Take, for example, funding to fight tuberculosis (TB), a highly contagious airborne disease. Most people in the U.S. think it doesn’t even exist anymore if they’ve ever thought about it at all. The truth is that in 2012, 8.6 million people fell ill with TB and more than 1.3 million people died from it, making TB the most deadly curable disease in the world. 95% of cases happening in low or middle-income countries, but since it spreads through the air when an infected person coughs, sneezes, or talks it can jump to wealthy nations even easier than Ebola. If treated improperly or ignored, it gives rise to forms of multi drug-resistant TB, which are far more difficult and costly to treat. RESULTS volunteer advocates keep up the drumbeat to members of Congress to fund the very inexpensive treatments to save lives across the globe and in the U.S. to make a tremendous impact on the dignity and income of people in poverty who can keep working in good health. Since no one is actually lobbying against saving lives from TB, a relatively small number of volunteers can educate their elected officials about it and have a huge impact on global health to the tune of $1.1 billion in new resources last year and $1.4 billion overall for the Global Fund to Fight AIDS, TB and Malaria. All this is done by earnest citizens voicing opinions without the media circus of an election cycle.

Cynthia and fellow RESULTS activist Richard Smiley talk to U.S. Senator Dick Durbin of IL about microfinance

Cynthia and fellow RESULTS activist Richard Smiley talk to U.S. Senator Dick Durbin of IL about microfinance

Every election day, I encourage my fellow Americans to get out and vote, to be sure! That’s where engaged citizenship starts. But we shouldn’t stop there. Let our elected officials know what you want after they’re in office even if – especially if – they are not of the party you favor. Get involved with an advocacy group that shares your global outlook and desires to help mothers and children. (ONE, RESULTS, Shot@Life, and Bread for the World are great places to start) In our country, senators and representatives represent are supposed to work for US. It is your right and privilege to contact them on the issues that are important to you. Don’t waste it!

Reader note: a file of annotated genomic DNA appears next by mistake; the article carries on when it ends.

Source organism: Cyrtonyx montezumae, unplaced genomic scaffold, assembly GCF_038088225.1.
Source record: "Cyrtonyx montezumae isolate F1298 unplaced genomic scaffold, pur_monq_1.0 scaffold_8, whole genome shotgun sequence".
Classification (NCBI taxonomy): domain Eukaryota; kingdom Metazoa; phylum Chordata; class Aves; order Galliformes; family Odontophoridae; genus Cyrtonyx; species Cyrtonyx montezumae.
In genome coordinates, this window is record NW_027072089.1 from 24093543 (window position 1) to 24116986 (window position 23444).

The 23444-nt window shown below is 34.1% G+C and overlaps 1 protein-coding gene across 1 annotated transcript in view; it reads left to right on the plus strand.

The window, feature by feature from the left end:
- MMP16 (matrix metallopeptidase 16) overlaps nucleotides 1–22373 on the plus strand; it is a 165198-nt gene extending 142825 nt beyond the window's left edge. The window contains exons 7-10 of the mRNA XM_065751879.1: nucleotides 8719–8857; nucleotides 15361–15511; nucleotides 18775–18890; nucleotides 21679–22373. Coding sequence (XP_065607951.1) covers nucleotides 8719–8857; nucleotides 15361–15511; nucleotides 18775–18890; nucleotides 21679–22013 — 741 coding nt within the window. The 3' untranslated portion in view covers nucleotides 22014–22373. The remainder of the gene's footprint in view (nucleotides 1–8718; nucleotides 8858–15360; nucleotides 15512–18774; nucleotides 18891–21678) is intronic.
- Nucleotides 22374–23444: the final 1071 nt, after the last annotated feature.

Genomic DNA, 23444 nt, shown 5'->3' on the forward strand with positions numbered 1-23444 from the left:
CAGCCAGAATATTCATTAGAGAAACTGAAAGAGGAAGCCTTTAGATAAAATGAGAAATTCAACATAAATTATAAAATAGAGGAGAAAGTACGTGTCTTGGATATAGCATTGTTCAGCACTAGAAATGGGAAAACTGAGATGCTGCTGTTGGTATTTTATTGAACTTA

This is an original post written by Cindy Levin for World Moms Blog.

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Cindy Levin

Cynthia Changyit Levin took her first advocacy action in 2001 with a hunger event at her church. Years later, after resigning from her position as an automotive engineer to raise her newborn daughter, she searched for a way she could better the world from home while caring for infants. She returned to advocacy and is now a dedicated volunteer activist with RESULTS, Shot@Life, ONE, and Bread for the World. Levin involves her young children in her advocacy activities, including face-to-face lobby meetings with members of Congress, letter-writing, and classroom advocacy projects. She shares what she has learned about advocacy through her Anti-Poverty Mom blog and training other activists with RESULTS. Her op-eds and letters-to-the-editor have appeared in Chicago area newspapers as well as the St. Louis Post-Dispatch, Washington Post, the New York Times and the international Financial Times. Levin has served on the Board of Directors for RESULTS/RESULTS Educational Fund and on staff with RESULTS Educational Fund as a fundraising coach for grassroots volunteers.